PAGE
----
Following the defeat in Tarain, Muhammad administered severe punishments to the Ghurid, Khalji, and Afghan "emirs" who fled during the battle. These individuals were paraded through Ghazna with wallets filled with grains tied around their necks, and those who refused were beheaded. Prominent Ghurid general Husain Kharmil, along with other seasoned warlords like Mukalba, Kharbak, and Illah, were summoned from Ghazna to reinforce Muhammad's army.
Prithviraj Chauhan had called upon his banners but hoped to buy time as his banners, composed of other Rajputs under his command or his allies, had not arrived. However, before dawn on the following day, the Ghurids launched a surprise attack on the Rajput army. Although the Rajputs managed to swiftly form their formations, they suffered losses due to the unexpected assaults prior to sunrise in the second battle of Tarain. Ultimately, the Rajput army was defeated, and Prithviraj was captured and subsequently executed. Following the victory, the Ghurids sacked Ajmer and expanded their control over much of the Chahamana territory of Siwalik. Muhammad Ghori established strong garrisons at strategic military stations, including Sirsa, Hansi, Samana, and Kohram. He later installed Prithviraja's minor son, Govindaraja IV, as a puppet ruler on the condition of paying heavy tribute.
However, a revolt led by Prithviraja's uncle Hariraja forced Govindraja to move towards Ranthambore, where he established a new dynasty of the Chahamanas. Hariraja briefly expelled the Ghurid garrison from Ajmer but was ultimately defeated by Qutb ud-Din Aibak. Hariraja then immolated himself on a funeral pyre, and the Ghurids reoccupied Ajmer, placing it under Muslim governance. Soon after, Muhammad Ghori, along with Qutb al-Din Aibak, captured Delhi in 1192. Similar to their approach in Ajmer, a puppet Rajput scion, likely the son of Govindraja who died in Tarain, was installed in Delhi on the condition of paying tribute. However, he was soon deposed due to his involvement in treasonous activities.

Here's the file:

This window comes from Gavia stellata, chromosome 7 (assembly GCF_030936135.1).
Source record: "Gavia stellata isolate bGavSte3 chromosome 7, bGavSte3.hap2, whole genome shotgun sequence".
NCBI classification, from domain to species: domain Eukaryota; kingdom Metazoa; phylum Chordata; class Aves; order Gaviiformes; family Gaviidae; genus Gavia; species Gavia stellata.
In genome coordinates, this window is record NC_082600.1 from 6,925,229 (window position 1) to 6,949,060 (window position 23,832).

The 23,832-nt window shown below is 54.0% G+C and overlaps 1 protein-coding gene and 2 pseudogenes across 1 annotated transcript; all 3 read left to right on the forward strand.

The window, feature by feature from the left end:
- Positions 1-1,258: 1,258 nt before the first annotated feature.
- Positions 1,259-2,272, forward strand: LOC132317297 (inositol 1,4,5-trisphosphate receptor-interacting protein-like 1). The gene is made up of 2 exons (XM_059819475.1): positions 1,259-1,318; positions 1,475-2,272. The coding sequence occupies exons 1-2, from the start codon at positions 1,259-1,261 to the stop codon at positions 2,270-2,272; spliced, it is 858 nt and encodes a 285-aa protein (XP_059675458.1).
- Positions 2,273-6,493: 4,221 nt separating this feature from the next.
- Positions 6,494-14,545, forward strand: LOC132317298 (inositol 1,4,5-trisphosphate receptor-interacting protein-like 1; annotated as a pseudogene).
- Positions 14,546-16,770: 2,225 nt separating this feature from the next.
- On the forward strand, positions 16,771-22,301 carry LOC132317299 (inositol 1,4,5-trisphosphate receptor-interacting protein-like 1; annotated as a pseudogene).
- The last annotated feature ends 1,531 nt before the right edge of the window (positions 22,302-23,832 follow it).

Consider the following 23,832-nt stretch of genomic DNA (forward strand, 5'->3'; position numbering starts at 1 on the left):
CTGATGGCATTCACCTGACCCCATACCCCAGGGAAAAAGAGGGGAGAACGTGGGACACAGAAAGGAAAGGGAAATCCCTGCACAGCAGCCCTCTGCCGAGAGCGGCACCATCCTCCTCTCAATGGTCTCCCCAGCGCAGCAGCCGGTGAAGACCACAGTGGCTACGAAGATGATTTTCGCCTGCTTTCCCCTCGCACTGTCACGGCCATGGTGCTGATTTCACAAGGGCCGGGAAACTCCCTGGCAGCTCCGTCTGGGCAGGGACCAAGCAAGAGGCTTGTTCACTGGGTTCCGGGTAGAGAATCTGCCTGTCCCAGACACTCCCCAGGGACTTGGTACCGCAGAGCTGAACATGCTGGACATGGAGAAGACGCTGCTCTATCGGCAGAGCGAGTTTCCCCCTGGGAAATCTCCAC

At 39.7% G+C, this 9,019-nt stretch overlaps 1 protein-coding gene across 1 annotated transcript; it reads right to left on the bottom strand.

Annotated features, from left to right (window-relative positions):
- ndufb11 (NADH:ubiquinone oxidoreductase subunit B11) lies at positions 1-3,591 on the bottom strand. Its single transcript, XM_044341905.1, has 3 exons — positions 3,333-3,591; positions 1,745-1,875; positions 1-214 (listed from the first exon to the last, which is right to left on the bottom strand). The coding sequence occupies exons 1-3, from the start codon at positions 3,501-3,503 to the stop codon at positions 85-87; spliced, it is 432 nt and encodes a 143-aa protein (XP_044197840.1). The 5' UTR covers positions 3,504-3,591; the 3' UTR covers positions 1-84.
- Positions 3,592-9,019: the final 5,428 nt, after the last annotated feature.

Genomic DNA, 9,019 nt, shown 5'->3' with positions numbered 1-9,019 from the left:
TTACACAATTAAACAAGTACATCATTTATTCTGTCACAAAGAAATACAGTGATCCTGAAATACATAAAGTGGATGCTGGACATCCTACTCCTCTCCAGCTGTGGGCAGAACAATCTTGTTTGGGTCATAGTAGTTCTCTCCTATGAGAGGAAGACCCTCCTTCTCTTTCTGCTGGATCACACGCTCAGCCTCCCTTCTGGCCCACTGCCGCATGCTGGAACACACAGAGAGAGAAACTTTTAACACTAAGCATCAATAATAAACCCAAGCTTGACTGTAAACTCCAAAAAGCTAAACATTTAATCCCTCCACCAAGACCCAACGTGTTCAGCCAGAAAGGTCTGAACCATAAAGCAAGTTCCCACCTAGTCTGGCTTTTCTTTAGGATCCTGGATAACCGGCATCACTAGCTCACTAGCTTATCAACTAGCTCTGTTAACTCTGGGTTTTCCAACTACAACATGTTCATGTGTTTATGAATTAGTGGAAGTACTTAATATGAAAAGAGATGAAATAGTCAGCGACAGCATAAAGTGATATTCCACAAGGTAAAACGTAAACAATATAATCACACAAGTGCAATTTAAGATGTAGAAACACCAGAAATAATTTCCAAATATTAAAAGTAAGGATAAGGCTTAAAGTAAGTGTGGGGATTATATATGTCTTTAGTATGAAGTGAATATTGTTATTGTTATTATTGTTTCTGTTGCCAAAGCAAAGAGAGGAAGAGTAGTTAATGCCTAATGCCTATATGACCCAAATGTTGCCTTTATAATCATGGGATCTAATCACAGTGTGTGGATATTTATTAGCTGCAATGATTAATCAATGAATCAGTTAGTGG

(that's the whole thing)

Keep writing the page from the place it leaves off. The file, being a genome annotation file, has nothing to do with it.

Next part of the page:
Later invasions of Muhammad Ghori
While Muhammad Ghori continued raiding the North Indian plain, his attention shifted towards the Ghurid expansion in Transoxiana against the Khwarazmian Empire, as his brother Ghiyath al-Din faced health problems. Nonetheless, as recorded by Fakhr-i Mudabbir and Minhaj-i Siraj Juzjani, Muhammad appointed Aibak as the administrator of the Ghurid domains in North India after the Second Battle of Tarain. His lieutenants, including Aibak, Bahauddin Tughril, Bakhtiyar Khalji, and Yildiz, swiftly raided local kingdoms and expanded the Ghurid Empire in the Indian Subcontinent, encompassing northwestern parts of Bengal in the east, Ajmer and Ranthambore in the north, and extending up to the borders of Ujjain in the south.